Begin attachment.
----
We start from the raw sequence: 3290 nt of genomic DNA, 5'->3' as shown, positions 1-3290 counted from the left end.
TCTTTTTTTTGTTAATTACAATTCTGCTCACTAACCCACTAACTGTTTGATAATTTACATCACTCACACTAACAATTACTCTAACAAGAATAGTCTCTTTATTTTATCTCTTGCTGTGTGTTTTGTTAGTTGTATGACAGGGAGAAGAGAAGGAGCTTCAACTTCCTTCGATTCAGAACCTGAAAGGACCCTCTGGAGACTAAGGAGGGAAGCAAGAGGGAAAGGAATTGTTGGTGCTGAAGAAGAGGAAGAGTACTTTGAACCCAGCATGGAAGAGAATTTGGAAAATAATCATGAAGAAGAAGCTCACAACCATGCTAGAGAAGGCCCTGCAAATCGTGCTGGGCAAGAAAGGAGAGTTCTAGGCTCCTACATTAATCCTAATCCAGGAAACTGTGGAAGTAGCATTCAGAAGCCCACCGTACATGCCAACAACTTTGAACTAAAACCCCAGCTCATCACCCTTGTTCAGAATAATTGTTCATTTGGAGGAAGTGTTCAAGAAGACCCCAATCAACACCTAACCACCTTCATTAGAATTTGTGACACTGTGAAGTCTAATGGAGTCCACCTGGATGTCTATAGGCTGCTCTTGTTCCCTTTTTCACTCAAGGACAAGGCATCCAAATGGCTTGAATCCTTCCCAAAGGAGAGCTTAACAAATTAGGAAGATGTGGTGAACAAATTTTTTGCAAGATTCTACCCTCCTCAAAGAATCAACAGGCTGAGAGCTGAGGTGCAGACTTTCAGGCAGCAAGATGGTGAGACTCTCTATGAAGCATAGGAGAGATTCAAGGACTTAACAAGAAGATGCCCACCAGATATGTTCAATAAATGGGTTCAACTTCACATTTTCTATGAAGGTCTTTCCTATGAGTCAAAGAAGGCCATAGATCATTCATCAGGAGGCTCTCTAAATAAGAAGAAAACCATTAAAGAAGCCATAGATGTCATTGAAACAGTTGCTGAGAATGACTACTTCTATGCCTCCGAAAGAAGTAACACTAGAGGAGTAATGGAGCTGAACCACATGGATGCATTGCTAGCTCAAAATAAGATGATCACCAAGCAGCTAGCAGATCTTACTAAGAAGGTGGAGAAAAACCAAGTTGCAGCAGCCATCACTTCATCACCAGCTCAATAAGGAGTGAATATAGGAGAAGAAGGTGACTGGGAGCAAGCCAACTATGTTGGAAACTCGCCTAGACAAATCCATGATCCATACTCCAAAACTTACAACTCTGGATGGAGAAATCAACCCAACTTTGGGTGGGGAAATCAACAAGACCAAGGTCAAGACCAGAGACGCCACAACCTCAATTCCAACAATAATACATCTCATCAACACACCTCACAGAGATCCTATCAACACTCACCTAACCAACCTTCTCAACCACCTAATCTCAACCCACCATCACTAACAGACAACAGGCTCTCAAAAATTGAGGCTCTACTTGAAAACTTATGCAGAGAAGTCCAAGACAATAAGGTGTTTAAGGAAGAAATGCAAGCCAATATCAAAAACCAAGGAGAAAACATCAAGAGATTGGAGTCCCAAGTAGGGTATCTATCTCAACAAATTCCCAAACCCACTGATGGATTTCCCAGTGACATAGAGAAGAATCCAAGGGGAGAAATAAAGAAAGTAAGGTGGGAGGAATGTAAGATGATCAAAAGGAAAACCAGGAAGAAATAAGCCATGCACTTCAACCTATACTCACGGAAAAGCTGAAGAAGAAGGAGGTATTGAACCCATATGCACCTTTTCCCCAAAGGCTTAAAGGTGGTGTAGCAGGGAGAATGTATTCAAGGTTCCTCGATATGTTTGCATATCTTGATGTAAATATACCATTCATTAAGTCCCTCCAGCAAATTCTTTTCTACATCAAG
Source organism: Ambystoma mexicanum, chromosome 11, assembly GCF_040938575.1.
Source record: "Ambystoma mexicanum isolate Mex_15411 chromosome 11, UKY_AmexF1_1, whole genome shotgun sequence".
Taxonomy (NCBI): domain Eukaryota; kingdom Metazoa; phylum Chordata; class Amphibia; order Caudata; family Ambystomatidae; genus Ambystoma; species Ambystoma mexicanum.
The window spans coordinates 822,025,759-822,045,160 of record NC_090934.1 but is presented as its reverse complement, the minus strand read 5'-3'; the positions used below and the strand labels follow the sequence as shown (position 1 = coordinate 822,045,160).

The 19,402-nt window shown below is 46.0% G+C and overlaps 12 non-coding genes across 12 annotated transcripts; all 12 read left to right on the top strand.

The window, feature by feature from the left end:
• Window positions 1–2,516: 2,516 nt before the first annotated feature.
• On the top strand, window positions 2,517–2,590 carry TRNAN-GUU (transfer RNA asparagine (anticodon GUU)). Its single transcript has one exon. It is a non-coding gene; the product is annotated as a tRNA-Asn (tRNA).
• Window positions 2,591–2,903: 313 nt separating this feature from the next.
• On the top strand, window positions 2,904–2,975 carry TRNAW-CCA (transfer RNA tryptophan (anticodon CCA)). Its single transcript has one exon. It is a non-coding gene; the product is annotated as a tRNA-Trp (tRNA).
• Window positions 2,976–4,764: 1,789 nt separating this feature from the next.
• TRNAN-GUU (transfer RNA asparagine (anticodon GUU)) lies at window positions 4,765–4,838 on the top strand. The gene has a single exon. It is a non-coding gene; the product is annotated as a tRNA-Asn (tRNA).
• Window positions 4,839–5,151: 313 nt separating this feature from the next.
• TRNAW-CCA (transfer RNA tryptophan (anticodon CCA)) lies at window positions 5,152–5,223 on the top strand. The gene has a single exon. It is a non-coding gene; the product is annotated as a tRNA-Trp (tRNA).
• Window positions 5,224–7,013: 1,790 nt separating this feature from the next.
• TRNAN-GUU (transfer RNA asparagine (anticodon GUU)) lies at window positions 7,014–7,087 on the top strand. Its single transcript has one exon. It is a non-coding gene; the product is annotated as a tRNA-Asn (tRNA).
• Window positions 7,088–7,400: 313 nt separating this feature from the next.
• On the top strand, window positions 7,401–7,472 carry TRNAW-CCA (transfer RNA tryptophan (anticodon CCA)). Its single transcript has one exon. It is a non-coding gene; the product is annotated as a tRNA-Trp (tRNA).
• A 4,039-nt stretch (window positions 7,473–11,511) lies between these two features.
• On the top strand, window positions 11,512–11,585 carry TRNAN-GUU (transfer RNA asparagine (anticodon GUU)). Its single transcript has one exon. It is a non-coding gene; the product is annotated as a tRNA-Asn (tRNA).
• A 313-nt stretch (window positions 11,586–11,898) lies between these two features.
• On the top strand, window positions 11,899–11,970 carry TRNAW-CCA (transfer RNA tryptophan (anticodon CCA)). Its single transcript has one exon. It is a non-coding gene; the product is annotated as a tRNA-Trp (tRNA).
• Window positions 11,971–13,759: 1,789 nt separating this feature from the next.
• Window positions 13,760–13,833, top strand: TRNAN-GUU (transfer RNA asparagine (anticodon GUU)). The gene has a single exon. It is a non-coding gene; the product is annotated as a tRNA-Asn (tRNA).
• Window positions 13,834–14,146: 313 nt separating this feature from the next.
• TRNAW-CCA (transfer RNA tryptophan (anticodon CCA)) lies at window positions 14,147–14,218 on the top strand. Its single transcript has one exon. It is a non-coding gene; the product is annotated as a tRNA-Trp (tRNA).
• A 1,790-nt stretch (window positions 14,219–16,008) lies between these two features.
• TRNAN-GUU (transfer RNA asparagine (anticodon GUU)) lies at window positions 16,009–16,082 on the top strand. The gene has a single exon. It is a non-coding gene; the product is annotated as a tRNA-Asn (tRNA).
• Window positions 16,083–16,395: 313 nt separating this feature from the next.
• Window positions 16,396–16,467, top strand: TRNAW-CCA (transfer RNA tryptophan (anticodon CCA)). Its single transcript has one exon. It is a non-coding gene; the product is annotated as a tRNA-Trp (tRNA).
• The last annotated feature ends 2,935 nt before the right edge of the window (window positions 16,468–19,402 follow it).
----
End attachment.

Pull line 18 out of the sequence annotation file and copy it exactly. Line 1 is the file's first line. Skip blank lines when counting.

• TRNAN-GUU (transfer RNA asparagine (anticodon GUU)) lies at window positions 7,014–7,087 on the top strand. Its single transcript has one exon. It is a non-coding gene; the product is annotated as a tRNA-Asn (tRNA).